The attempt to reach consensus on a price reduction failed.

Property experts have pointed out that the en bloc method is the only option for developers today to purchase freehold or 999 year leasehold land, particularly large sites in desirable locations.

Singapore’s “private-led urban renewal” is also driven by collective sales.

GLS offers “bite-sized development ranging between 300 and 750 units” which is more appealing to developers.

A property market analyst says that, in today’s market where buyers have a lot of choice, a small site may not attract buyers, and agents may be unwilling to spend resources on promoting that project.

The developer is at risk of incurring additional buyer’s stamp duty (ABSD) if the site is very large and not sold out within five years after award.

The sellers have their own reasons for maintaining high reserve prices.

Experts often cite the fact that owners are now paying more to replace their property. The Urban Redevelopment Authority, for example, saw its overall price index grow by 37.5% between Q1 2019 to Q1 2024.

The owners now have to pay higher ABSD and Buyer’s Stamp duty, which reduces the “collective sales premium” so that it is no longer motivating.

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Some owners will accept a lower premium, say 30 percent. Historically it was at least 50%. Some owners will prefer to sell on the open marketplace if the reserve price is too low.

Developers are also facing higher construction costs and still high interest rates as well as land betterment costs (LBC) on redevelopment projects as well as hefty ABSDs for large sites.

Pine Grove’s estimated LBC cost of S$1billion for intensification of land usage and lease upgrade would have increased the effective acquisition costs to S$3billion.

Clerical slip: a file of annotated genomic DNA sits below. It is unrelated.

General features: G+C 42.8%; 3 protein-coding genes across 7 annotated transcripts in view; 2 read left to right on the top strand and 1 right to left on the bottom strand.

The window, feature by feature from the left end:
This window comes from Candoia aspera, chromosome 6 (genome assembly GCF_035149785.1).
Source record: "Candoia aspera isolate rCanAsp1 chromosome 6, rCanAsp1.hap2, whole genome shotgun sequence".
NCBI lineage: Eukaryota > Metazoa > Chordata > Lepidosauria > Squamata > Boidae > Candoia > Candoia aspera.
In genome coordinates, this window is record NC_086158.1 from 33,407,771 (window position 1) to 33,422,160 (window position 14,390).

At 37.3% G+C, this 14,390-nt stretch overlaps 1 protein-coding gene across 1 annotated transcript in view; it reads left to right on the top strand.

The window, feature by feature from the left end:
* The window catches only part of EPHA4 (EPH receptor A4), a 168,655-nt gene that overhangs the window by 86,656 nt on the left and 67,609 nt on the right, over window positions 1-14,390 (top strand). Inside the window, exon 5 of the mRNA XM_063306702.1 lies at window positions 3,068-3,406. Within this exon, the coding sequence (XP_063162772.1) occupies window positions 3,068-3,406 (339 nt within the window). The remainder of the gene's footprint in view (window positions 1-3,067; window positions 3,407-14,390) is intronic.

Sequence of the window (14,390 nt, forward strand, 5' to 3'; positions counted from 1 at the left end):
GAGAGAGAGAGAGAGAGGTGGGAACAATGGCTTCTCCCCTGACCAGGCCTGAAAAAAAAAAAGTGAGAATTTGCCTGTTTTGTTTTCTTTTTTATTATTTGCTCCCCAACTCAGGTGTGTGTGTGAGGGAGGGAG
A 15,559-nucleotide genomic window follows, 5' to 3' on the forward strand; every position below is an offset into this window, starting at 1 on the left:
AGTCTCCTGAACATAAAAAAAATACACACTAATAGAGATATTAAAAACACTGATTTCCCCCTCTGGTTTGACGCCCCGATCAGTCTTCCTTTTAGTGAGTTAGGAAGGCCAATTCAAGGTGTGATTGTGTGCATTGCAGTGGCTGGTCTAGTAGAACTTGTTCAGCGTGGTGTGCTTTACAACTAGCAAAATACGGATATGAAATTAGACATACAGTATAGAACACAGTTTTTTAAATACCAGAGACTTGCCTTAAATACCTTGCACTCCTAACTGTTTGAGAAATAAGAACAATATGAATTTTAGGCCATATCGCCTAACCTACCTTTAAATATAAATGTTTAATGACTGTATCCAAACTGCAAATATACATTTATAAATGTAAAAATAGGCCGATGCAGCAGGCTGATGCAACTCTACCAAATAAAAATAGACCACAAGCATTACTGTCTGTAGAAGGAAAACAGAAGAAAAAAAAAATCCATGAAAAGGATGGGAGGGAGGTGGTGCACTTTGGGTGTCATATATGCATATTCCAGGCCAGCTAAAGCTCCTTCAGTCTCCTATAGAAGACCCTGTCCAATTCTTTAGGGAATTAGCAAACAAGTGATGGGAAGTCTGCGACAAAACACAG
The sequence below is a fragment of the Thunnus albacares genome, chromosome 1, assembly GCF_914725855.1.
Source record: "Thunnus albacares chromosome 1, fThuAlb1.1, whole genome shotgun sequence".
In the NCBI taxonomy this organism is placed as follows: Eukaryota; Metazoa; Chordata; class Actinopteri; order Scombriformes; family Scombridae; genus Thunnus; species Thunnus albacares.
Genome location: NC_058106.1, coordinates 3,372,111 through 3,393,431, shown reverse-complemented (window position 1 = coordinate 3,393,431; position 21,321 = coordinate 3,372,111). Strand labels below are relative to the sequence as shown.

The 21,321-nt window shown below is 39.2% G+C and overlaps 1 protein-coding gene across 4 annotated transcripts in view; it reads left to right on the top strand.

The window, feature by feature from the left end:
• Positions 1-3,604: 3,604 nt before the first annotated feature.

Both (owners of land and developers) are justified in their prices, and so the standoff continues.

According to researcher calculations, “a reasonable price” that a large project of more than 700 apartments in the city fringes or suburbs would like to see is “perhaps S$1,750 – S$1,900 per square foot” for its net sellable area.

The current selling price is over S$2,000 per square foot and will likely remain at that level, but the initial launch was dominated by smaller, cheaper units.

The housing market is being affected by higher ABSD rates, and mortgage rates are still high. “Developers have become very selective. Recent public land tenders saw less participation, and bids below or in the lower range.

Analysts added that the dragnet had been drawn to mischievous schemes such as “99-to-1”, tax avoidance arrangements that “tried to squeeze blood from rocks to generate greater demand for residential real property”.

Developers must also be aware that every time a Merdeka, or Gen X, dips into the pool of their savings there is one fewer buyer on the market to buy new launches at or near record prices.

Developers must factor in this risk when bidding for land.